Writing this entry from the train. Just passed through Olympia, will be getting off in Tacoma here shortly. Visiting family, and going to a Halloween party tomorrow night. First big party we've gone to in, well, years, really. With the exception of Burning Man a couple years ago, I suppose. :)
I love taking Amtrak. If you haven't, I highly recommend it. It's cheap ($30 PDX-SEA), it takes about the same amount of time as driving since the train gets to bypass traffic, and all you have to do is sit there, eat some dinner, drink your Jack & Coke, watch a movie, and write blog entries. They even have power for your laptop now, go figure.
The other reason I love the train is the scenery. The water is nice, and the forest is cool. You get to see a lot more countryside that isn't sliced up by roads, and you have much more time to look out the window than you do when you're driving. But what I love is that, from the perspective of the tracks, you get to see the dirty underbelly of civilization. From the road, everyone presents a nice image - glass-front buildings, or houses with manicured lawns, clean driveways and shiny cars... from the tracks, you get to see all the backs of those buildings and houses, with the junk in the backyard, the rotting cars, colorful graffiti that nobody bothers to paint over.. all the things that people have forgotten, or just don't care about.
And there's also the industrial districts, with giant tanks of who-knows-what deadly chemicals and flame-topped smokestacks, or acres of logs as far as you can see. Or farmland with old dilapidated farmhouses and rusty tractors. I mean, nobody builds their huge mansion, or their shiny new condo building next to the tracks if they can help it. We're such a car-centric culture that it's interesting to see what's behind the scenes, either the stuff that's fallen by the wayside, or the normally invisible industrial structure that makes our society work, but that nobody wants to live near. It's a little glimpse behind the facades of everyday life. And if you're attentive, you can spot evidence of times past, when the train was the quickest way to get from coast to coast, and we all weren't in such a rush to drive from one place to another.
So hop on the train and come visit. I'll pick you up at the station...
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Gotta post a follow-up to the Cheetah run... it wasn't easy, and felt good to cross that finish line. Of course, the first serious rain we'd had in two months had to start that morning, so it was cold and wet, and the course was pretty steep - first downhill, then back up. So we walked a bit on the uphill part, but I'm happy with how we did. It wasn't a very serious run (all the "professional" runners seemed to be on the 8k run), but we seemed to do better than people that looked to be in better shape than us. It wasn't a race per-se, but we came in pretty solidly in the middle (140/141 of 293).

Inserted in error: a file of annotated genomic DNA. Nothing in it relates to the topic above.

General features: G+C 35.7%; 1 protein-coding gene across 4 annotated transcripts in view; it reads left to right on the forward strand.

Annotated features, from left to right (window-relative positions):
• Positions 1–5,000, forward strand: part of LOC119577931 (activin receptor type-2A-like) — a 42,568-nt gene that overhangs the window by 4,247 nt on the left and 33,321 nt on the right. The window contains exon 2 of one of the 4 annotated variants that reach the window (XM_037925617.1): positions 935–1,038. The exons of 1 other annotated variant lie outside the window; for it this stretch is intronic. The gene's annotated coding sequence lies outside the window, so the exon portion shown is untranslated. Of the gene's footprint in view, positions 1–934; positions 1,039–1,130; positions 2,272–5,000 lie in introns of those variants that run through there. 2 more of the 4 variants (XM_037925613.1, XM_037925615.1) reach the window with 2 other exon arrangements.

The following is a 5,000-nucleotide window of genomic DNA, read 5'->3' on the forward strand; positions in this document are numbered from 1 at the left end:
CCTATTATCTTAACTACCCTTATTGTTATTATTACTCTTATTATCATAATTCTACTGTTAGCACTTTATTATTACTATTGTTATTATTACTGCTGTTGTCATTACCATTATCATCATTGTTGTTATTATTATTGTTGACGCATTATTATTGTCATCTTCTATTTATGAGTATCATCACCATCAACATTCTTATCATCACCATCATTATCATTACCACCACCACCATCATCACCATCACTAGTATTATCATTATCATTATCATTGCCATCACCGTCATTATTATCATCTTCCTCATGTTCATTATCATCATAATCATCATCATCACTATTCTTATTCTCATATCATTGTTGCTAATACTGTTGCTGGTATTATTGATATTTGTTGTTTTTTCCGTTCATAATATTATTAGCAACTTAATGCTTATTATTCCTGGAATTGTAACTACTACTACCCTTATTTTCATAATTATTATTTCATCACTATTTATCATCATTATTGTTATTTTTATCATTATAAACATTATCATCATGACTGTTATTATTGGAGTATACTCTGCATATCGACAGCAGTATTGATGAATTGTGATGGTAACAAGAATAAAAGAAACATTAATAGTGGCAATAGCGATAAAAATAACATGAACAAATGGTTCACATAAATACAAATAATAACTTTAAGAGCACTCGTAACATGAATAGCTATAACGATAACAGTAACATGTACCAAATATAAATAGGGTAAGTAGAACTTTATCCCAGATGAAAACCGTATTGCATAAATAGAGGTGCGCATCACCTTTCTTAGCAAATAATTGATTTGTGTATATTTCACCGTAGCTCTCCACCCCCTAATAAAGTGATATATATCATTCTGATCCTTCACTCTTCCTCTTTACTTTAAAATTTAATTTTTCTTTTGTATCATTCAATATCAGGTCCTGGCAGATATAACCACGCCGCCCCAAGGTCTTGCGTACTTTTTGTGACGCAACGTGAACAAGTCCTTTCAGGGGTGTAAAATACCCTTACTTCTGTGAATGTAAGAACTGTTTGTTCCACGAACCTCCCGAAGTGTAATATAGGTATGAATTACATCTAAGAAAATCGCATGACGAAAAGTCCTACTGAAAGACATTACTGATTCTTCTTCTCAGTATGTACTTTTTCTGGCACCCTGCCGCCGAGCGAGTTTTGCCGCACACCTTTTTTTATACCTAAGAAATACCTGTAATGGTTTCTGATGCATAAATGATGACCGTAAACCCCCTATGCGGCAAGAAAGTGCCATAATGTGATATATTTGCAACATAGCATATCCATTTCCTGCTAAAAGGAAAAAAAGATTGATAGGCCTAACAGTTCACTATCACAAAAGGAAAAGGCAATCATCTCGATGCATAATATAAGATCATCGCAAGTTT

It was fun to get out and see other crazy Portlanders (are we Portlanders yet?) running in the cold and rain. There was a lot of info on Cheetahs, and the woman (Dr. Laurie Marker) who runs the Cheetah Conservation Fund was there. A couple of interesting things I've learned about Cheetahs lately: a) Cheetahs are all basically clones of each other. At some point in the past, the Cheetah population got so small there were only a few breeding pairs left, so they lost almost all genetic diversity when the populaton expanded again. b) There's only about 12,000 of them left. They get around so fast though that it appears there are many more of them than there actually are, so the local farmers trap them and kill them to protect their livestock without giving it much thought. There are efforts underway to get the farmers to raise and bond herding dogs to the livestock herds for protection, which is apparently amazingly effective at deterring cheetahs, making the herds not such a source of easy kills. The same technique is used by Rocky Mountain farmers in the US to protect against wolves.
So all in all, it was a good first run. I think we're going to need to do small runs like this fairly frequently to keep motivation up. There's another one coming up at the Zoo in November, we'll have to try and arrange child care for that.
We're running a 5k run at the Portland Zoo tomorrow. Wish us luck. :)
I think it should be fun, really. I never thought I'd consider myself a "runner". I still don't, really, not like the obsessive type. But for two or three months now we've been alternatively running or doing our "aerobic kickboxing" class at least every other day.
I should add that this is the first time in my life, since the weight training class I took in high school, that I've done any regular exercise. The first week I thought I was going to die every time I went running. Came back pouring sweat, out of breath, was all I could do not to just collapse on the couch. I ran a few times on a treadmill, generally around a mile, mile and a half. Then we mapped out a route around our block, which is about 1.7 miles. Took me a few weeks to be able to do that without having to stop every so often and catch my breath. We eventually started going slightly longer routes around the neighborhood, up to 2 1/4 or so miles now, I think. Now I can do three miles on the treadmill. Haven't run that distance on foot yet though, guess I'll find out how I do tommorrow.